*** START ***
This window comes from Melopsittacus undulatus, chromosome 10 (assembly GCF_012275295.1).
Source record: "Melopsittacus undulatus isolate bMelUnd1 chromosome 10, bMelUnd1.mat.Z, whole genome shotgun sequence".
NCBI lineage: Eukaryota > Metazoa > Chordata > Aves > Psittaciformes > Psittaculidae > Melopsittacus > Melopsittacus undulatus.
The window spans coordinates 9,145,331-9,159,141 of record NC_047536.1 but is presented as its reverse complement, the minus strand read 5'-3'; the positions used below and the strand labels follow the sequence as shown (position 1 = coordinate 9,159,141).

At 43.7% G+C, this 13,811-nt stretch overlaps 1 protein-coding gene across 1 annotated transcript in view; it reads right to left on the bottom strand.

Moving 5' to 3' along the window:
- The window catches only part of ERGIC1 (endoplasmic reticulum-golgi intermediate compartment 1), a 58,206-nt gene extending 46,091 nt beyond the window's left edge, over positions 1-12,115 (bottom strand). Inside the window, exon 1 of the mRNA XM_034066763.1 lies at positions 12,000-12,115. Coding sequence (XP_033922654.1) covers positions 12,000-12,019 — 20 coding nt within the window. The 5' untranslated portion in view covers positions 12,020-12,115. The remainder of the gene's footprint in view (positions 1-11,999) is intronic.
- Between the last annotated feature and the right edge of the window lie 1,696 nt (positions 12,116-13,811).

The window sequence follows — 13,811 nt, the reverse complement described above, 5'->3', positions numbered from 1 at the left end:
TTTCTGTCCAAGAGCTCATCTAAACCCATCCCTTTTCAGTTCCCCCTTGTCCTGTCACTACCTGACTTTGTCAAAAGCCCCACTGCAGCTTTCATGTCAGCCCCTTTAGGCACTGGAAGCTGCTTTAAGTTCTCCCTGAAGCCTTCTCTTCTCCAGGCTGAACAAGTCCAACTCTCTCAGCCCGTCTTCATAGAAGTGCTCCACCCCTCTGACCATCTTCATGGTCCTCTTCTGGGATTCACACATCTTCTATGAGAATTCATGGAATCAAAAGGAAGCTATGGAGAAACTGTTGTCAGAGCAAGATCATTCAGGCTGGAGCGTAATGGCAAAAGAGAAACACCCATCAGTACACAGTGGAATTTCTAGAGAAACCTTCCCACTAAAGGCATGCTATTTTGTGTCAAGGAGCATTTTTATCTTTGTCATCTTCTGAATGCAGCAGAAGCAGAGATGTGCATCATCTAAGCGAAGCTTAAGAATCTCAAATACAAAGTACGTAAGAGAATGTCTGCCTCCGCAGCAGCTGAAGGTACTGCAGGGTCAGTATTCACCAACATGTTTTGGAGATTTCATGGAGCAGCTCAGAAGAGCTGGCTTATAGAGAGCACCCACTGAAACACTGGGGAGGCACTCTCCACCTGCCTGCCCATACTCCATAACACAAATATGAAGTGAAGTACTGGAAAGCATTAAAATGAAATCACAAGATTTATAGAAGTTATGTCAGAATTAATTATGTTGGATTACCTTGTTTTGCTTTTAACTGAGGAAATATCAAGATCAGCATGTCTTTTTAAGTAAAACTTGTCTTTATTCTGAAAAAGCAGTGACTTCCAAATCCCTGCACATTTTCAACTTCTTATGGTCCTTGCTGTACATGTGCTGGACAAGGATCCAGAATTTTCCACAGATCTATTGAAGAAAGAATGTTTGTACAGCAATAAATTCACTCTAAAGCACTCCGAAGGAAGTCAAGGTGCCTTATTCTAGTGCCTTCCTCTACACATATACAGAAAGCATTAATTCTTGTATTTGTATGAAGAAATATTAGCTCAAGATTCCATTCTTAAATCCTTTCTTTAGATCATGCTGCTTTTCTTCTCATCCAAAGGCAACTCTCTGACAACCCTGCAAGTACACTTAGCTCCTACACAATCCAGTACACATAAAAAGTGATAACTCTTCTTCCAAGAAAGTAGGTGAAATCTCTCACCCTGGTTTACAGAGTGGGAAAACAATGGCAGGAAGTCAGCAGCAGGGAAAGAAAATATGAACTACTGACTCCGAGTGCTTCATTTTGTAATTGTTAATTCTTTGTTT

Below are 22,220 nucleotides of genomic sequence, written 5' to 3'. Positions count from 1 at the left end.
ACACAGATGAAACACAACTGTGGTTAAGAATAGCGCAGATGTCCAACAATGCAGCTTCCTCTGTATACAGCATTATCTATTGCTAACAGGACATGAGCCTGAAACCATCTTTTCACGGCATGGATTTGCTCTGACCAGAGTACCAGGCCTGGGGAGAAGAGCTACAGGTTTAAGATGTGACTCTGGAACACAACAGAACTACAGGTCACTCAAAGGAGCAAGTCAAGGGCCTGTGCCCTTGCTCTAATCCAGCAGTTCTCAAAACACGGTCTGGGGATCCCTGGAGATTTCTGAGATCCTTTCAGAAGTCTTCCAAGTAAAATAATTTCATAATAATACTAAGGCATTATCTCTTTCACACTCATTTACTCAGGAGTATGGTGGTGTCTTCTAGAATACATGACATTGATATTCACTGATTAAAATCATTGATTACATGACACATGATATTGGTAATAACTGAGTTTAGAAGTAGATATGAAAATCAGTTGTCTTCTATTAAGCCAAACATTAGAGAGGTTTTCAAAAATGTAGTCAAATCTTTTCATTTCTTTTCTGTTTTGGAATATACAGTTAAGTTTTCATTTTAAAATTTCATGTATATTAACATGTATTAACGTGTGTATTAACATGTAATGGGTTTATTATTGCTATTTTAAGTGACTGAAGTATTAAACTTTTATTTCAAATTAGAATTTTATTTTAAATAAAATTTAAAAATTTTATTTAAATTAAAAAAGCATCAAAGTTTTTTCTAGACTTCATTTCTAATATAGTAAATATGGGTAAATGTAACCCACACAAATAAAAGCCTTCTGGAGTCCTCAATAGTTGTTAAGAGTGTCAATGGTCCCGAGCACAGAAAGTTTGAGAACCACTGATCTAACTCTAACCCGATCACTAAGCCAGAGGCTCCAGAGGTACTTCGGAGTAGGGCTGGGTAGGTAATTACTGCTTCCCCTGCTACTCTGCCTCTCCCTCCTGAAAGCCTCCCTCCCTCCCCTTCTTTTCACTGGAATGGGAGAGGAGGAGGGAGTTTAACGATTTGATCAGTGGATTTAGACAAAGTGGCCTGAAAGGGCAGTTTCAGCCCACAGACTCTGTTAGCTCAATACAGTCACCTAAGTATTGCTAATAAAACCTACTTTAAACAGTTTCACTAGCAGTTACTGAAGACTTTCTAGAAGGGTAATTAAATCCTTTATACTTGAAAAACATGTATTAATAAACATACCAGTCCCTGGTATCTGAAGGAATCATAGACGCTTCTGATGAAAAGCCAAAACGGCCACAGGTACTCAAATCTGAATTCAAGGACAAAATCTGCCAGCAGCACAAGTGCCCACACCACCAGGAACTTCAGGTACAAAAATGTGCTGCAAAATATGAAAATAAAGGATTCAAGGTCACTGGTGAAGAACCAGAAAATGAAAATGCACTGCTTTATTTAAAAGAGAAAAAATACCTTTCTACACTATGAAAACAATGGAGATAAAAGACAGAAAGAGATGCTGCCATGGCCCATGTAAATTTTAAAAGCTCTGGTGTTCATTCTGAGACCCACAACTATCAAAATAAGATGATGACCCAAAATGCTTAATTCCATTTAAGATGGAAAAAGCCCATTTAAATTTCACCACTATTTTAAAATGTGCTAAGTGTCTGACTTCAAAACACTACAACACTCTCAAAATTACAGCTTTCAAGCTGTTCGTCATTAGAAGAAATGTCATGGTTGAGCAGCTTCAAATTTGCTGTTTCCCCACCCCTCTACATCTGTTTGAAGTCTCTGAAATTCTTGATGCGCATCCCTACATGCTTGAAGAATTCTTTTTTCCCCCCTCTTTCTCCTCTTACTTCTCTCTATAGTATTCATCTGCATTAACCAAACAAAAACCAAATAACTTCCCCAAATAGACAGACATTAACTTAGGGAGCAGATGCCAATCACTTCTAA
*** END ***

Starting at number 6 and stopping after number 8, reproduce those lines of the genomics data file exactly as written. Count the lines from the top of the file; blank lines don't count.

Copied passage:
Moving 5' to 3' along the window:
- The window catches only part of ERGIC1 (endoplasmic reticulum-golgi intermediate compartment 1), a 58,206-nt gene extending 46,091 nt beyond the window's left edge, over positions 1-12,115 (bottom strand). Inside the window, exon 1 of the mRNA XM_034066763.1 lies at positions 12,000-12,115. Coding sequence (XP_033922654.1) covers positions 12,000-12,019 — 20 coding nt within the window. The 5' untranslated portion in view covers positions 12,020-12,115. The remainder of the gene's footprint in view (positions 1-11,999) is intronic.
- Between the last annotated feature and the right edge of the window lie 1,696 nt (positions 12,116-13,811).